Those Empty Young Eyes

young elegant fashion model staring into camera

Recently, in American Photo, the photographer Robert Polidori reflected on the things he does not like about fashion photography: “One is the psychological stance. Eyes are the window to the soul, or at least to the psychological state. In the great majority of fashion photography in the past, say, 40 to 50 years, they have zombielike eyes. They look at the viewer-or at the photographer, who is the metaphor for the viewer-to-be—like, ‘I’m not looking at you. I do not value you.’ There’s a sense of denial that runs through it. I always wondered, why does denial sell clothes?”

As both a fashion lawyer and as a photographer, that touched a nerve with me. That empty stare of models in both advertising and editorial shoots has been a staple of fashion photography for about as long as Polidori suggests. It goes back at least as far as the “Sighs and Whispers” lingerie brochure photographed for Bloomingdale’s in 1976 by Guy Bourdin. Immediately controversial, it featured models looking lovely and catatonic in their perfect underwear. (I actually have a copy of that small but groundbreaking piece stored safely somewhere.)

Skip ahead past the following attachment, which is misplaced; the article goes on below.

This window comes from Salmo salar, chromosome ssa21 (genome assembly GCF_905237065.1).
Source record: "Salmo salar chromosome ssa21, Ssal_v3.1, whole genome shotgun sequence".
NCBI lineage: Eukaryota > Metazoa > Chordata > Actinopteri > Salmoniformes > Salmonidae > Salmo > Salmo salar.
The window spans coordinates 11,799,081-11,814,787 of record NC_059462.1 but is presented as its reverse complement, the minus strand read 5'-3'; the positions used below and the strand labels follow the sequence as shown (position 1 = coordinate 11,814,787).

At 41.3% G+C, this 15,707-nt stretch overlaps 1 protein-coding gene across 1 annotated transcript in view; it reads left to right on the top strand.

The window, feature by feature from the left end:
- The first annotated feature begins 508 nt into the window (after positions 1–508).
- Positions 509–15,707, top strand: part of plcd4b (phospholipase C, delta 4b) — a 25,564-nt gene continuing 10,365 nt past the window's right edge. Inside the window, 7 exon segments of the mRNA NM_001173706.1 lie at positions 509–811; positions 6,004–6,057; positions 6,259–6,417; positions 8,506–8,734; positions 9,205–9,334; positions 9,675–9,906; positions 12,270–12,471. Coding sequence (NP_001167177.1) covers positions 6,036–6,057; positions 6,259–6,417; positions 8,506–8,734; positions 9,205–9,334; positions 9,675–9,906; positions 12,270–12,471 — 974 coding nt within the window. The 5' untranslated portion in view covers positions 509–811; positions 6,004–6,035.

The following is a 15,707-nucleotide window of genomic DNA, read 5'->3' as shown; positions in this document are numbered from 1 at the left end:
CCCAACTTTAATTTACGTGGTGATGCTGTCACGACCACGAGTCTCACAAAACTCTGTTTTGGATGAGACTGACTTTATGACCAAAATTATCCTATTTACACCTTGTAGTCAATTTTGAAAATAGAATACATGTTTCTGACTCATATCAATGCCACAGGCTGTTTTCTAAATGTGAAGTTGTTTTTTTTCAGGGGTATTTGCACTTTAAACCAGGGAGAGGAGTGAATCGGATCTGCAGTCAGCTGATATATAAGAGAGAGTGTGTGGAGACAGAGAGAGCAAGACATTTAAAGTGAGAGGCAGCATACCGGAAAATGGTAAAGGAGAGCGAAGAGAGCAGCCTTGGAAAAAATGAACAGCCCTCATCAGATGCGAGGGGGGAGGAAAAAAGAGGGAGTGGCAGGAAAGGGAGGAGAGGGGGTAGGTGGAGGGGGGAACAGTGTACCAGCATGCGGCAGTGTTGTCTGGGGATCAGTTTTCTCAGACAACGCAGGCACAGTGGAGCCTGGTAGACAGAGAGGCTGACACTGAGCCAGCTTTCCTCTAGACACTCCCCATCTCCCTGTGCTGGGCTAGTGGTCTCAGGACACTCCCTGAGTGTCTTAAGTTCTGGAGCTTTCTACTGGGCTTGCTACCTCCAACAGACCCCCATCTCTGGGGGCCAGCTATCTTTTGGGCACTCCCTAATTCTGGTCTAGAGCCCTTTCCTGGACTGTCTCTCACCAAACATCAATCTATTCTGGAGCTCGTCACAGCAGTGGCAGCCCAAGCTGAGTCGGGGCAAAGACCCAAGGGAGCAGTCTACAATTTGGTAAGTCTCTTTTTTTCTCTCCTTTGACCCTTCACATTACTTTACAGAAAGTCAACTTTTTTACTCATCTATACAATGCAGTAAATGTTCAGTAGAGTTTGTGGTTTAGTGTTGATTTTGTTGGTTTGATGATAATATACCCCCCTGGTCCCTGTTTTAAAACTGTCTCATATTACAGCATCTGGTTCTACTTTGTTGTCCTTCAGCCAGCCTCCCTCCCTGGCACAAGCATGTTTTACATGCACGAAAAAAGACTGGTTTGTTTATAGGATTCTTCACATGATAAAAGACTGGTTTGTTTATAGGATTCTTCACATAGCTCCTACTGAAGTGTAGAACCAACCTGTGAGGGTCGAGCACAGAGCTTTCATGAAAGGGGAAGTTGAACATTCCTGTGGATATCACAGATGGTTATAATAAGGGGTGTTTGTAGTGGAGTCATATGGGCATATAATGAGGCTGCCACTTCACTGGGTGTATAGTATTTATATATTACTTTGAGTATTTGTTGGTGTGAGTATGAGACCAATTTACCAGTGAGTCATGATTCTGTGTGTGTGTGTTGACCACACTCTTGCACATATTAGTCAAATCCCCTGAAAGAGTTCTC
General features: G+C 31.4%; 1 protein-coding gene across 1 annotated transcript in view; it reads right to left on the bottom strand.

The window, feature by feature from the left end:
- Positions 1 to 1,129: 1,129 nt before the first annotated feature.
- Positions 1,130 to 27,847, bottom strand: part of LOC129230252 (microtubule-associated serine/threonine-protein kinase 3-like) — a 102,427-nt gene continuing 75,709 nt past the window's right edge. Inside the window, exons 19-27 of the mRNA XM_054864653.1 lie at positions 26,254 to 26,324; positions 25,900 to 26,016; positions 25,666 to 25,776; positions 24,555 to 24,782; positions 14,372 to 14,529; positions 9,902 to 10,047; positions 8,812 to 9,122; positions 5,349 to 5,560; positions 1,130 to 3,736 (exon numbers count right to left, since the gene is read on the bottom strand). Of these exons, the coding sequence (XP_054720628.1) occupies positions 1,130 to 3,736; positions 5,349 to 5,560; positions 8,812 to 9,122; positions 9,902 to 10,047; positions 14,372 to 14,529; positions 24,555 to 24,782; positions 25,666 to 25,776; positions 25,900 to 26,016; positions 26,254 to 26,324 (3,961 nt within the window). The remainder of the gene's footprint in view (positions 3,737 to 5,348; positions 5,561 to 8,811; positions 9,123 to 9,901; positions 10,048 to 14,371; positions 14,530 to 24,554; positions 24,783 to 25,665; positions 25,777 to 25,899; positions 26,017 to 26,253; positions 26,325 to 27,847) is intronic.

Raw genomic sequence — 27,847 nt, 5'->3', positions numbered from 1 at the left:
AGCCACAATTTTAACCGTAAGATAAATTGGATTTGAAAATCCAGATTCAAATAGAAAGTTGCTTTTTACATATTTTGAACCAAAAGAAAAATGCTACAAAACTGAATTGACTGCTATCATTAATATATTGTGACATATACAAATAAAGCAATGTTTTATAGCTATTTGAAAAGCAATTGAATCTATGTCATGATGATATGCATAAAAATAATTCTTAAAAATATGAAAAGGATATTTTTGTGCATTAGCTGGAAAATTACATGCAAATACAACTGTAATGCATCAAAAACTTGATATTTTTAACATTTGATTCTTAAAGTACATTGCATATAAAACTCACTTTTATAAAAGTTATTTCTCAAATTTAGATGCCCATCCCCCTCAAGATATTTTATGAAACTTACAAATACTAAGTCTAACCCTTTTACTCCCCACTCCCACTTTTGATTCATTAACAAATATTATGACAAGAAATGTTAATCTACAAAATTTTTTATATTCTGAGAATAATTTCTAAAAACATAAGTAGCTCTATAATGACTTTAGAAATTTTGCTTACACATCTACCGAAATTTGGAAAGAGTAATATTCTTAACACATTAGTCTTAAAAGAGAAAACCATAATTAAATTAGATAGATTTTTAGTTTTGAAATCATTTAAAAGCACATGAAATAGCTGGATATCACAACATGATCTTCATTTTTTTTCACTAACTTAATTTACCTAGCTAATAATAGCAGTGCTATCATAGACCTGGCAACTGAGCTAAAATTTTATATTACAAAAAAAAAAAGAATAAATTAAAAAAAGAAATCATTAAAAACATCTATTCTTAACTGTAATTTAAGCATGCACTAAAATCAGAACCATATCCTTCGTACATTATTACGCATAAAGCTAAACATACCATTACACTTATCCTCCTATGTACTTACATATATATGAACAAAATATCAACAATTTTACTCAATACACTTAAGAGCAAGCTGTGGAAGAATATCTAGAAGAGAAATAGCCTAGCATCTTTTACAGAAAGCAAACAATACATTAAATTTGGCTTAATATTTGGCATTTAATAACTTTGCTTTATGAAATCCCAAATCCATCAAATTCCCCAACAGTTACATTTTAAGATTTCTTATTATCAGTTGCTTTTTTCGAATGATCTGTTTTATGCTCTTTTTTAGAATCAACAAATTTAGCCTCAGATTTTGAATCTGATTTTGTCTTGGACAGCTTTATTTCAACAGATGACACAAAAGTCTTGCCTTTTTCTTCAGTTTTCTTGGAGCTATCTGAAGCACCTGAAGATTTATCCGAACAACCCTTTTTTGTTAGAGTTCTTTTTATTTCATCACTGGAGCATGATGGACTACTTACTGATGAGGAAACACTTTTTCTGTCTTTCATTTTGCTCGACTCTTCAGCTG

The alternative to the blank eyes is the downright threatening “go thither” stare—as if the beautiful woman is either daring you to admire her and her clothes or pitying you for hoping ever to match her. As your basic straight and clueless guy (adjectives that, I am reliably told, are redundant in context), I also have to ask for what reason any of that sells clothes to women. (If anyone knows, please email us the answer, and we will consider it for future posts.)

I look at the women in fashion publications, and I reflect now on how completely different they are from those in publications aimed at straight and clueless guys. Take any well-done fashion editorial piece and compare it with say, the Playmate of the Month pictorial. Three messages are forcefully presented to women: First, to appeal to men, you do not need to spend all that much on clothes; indeed, if ever there were an illustration of the principle of less is more, here it is. Second, you do not have to be all that thin; the women in men’s magazines illustrate what evolutionary biologists have long been saying: whether they know it or not (probably not), men seek mates who have sufficient body fat to carry a pregnancy to term. The third thing you notice is that it really does pay to smile and to look interested in the guy who is looking you over. (Come on, admit it: your Mom told you that too, right?)